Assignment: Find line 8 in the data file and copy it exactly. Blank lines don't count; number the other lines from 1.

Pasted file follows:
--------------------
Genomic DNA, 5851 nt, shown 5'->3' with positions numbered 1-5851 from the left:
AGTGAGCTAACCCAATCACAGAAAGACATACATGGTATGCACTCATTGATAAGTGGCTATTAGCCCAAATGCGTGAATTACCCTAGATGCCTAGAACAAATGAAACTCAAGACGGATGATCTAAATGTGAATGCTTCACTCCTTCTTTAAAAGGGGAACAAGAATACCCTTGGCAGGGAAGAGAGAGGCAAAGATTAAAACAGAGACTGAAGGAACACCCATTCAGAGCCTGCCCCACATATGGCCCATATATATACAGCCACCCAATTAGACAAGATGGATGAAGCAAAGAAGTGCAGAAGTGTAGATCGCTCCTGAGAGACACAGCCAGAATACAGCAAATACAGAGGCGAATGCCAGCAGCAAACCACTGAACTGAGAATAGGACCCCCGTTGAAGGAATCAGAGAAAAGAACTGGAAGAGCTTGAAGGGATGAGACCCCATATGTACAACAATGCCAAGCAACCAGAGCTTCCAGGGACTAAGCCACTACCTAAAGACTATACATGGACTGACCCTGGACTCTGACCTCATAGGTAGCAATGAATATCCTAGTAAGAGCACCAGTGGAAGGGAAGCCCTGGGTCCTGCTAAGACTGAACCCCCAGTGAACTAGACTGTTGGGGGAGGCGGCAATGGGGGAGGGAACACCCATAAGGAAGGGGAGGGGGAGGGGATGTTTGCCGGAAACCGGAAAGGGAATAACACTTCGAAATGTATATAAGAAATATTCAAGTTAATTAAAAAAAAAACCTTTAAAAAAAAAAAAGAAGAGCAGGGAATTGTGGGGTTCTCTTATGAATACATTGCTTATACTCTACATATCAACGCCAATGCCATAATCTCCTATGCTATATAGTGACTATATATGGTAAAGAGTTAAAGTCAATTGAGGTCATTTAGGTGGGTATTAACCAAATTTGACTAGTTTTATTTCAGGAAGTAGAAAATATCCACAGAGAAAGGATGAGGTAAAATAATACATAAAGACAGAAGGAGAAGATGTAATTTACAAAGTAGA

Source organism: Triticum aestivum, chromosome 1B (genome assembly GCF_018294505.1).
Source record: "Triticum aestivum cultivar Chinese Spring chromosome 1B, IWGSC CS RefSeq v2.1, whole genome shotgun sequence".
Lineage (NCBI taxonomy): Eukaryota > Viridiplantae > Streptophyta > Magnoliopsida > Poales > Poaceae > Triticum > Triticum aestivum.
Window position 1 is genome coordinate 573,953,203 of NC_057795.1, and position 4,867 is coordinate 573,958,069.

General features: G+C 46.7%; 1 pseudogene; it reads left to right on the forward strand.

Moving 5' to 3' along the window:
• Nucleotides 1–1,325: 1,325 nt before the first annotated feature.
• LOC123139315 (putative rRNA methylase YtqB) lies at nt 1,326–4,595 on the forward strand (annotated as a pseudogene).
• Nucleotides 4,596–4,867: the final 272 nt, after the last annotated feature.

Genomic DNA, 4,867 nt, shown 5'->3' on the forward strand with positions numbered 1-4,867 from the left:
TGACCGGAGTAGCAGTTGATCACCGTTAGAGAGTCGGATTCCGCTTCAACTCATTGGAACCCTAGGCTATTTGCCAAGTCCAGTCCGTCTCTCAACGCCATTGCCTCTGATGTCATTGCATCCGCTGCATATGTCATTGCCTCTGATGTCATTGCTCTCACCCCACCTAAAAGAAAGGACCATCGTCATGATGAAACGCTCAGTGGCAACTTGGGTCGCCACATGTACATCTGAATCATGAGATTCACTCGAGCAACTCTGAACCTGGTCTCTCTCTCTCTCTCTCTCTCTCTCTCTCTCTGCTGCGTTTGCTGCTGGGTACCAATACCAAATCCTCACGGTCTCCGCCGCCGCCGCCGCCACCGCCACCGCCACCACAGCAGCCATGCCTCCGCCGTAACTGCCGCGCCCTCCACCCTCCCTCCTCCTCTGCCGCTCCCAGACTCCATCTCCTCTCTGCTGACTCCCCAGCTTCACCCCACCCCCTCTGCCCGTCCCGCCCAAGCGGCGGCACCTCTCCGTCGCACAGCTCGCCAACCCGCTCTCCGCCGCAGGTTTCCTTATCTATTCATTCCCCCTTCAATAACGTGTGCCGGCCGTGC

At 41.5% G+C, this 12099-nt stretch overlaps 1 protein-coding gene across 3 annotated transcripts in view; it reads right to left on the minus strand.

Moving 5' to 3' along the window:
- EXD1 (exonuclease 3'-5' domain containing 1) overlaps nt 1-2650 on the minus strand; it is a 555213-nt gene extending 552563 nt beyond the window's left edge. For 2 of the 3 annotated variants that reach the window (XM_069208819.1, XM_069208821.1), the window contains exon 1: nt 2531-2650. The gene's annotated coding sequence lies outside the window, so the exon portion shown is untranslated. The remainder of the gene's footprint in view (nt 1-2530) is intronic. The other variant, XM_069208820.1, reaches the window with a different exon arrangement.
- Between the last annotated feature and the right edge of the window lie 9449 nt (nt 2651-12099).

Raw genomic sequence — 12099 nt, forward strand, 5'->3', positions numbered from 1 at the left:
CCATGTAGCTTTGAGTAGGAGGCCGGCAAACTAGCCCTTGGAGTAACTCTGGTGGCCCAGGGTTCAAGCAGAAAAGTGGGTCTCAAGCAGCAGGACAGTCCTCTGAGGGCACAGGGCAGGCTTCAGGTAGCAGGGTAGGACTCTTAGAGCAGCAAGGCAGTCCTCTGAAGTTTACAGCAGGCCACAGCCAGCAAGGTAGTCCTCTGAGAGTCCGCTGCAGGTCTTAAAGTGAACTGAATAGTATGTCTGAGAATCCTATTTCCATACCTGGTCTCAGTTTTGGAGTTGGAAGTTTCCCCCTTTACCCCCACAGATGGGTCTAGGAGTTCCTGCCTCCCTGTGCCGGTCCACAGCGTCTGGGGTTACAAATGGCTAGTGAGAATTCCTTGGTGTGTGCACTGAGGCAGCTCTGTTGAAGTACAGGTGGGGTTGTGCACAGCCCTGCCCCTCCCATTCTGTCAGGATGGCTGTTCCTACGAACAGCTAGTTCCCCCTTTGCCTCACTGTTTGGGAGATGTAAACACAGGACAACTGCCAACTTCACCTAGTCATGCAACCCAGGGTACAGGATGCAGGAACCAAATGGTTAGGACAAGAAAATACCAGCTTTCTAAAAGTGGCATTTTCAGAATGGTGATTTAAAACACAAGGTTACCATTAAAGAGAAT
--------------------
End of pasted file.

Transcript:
Moving 5' to 3' along the window: